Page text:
Asked by: Oliver Neal, Oxford
Misophonia is a condition, only recently identified by psychologists, in which people feel angry, irritated and/or disgusted by human-generated sounds, such as chewing, slurping, breathing or tapping. It’s early days, but preliminary studies suggest that cognitive behavioural therapy (CBT) – based around learning not to pay attention to the sounds and practising relaxing when hearing them – can be effective.
Promising results have also come from a treatment approach based around acceptance and commitment therapy (ACT), part of which involves practising describing the triggering situation (such as a person eating) to oneself in a factual, non-judgmental way.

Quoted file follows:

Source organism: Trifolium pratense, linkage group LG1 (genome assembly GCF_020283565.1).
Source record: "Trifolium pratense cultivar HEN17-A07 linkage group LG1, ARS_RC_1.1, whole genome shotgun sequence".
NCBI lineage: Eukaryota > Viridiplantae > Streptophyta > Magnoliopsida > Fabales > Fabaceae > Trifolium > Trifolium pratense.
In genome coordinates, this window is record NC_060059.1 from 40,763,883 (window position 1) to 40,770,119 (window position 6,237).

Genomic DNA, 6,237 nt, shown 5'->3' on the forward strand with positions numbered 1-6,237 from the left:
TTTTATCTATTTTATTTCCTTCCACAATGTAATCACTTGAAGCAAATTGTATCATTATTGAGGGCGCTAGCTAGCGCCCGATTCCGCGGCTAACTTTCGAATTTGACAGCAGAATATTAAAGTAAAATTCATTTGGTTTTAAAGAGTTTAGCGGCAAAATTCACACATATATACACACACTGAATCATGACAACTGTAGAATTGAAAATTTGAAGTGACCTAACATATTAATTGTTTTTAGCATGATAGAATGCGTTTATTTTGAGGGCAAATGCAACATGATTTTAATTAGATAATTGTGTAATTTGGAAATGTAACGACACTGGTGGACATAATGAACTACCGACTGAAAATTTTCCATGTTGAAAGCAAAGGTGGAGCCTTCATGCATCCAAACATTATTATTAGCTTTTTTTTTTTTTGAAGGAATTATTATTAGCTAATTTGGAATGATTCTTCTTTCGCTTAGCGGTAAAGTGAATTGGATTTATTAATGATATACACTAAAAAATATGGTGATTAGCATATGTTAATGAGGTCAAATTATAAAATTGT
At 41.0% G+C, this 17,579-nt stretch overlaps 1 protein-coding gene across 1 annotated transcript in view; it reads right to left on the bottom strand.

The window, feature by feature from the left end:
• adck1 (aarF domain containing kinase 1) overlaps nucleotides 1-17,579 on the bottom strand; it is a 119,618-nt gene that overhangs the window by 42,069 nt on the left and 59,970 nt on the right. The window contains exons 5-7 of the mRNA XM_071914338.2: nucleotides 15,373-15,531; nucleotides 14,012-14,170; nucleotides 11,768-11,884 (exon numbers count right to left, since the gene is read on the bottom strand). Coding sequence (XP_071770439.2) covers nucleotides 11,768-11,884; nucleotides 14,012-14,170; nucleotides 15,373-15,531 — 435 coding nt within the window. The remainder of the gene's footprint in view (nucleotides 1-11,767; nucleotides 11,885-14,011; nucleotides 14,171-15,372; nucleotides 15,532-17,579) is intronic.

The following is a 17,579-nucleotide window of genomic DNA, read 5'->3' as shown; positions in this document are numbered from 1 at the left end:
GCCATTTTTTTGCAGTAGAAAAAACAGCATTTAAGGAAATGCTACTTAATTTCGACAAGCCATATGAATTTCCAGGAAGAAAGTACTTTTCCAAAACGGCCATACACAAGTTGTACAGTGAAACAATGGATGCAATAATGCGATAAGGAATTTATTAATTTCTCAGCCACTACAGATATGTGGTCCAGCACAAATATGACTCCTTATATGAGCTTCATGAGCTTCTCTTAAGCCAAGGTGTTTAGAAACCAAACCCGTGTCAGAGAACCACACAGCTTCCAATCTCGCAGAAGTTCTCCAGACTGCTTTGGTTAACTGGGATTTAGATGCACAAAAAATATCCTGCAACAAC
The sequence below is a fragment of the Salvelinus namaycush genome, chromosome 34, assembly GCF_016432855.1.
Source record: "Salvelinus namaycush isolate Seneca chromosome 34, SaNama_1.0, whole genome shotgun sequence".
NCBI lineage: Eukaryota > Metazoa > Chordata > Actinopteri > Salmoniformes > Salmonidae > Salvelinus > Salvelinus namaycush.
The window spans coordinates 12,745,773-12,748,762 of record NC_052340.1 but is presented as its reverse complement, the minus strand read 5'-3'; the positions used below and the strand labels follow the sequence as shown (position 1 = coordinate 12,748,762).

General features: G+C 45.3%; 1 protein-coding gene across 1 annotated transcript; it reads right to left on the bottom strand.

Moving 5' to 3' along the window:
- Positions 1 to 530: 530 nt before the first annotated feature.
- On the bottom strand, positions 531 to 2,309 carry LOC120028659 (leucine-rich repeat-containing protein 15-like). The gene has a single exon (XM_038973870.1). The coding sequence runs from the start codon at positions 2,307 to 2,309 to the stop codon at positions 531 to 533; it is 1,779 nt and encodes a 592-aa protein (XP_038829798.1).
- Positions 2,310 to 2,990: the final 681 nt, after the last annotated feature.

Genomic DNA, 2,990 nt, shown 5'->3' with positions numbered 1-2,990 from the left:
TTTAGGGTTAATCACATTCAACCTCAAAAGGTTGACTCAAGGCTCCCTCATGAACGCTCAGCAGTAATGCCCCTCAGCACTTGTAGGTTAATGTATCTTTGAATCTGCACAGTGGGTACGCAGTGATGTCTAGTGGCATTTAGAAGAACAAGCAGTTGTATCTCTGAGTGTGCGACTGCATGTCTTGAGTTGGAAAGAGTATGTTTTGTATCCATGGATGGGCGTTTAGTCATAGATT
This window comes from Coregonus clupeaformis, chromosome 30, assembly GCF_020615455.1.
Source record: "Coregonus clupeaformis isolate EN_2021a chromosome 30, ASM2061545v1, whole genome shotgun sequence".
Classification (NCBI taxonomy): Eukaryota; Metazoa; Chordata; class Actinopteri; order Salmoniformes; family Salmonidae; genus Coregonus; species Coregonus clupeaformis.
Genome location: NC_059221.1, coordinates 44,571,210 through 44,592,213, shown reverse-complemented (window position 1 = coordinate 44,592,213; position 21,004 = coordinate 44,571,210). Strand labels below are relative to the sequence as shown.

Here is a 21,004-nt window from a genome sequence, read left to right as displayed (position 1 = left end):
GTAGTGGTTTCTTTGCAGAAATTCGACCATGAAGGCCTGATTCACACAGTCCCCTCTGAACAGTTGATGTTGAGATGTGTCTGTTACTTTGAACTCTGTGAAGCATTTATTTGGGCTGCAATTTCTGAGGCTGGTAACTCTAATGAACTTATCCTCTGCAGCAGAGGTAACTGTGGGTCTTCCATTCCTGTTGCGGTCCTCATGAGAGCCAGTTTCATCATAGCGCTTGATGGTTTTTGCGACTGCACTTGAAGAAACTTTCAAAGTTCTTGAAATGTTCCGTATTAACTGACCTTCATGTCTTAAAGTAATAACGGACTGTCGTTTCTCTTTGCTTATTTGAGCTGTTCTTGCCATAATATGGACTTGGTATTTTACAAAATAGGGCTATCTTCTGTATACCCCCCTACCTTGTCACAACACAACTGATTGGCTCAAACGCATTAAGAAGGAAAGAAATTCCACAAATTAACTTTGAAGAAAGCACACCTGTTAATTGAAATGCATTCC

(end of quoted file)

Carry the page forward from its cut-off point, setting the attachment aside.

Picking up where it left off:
Dr Christian Jarrett is a cognitive neuroscientist, science writer and author. He is the Deputy Editor of Psyche, the sister magazine to Aeon that illuminates the human condition through psychology, philosophy and the arts. Jarrett also created the British Psychological Society's Research Digest blog and was the first ever staff journalist on the Society's magazine, The Psychologist. He is author of Great Myths of The Brain and Be Who You Want: Unlocking the Science of Personality Change.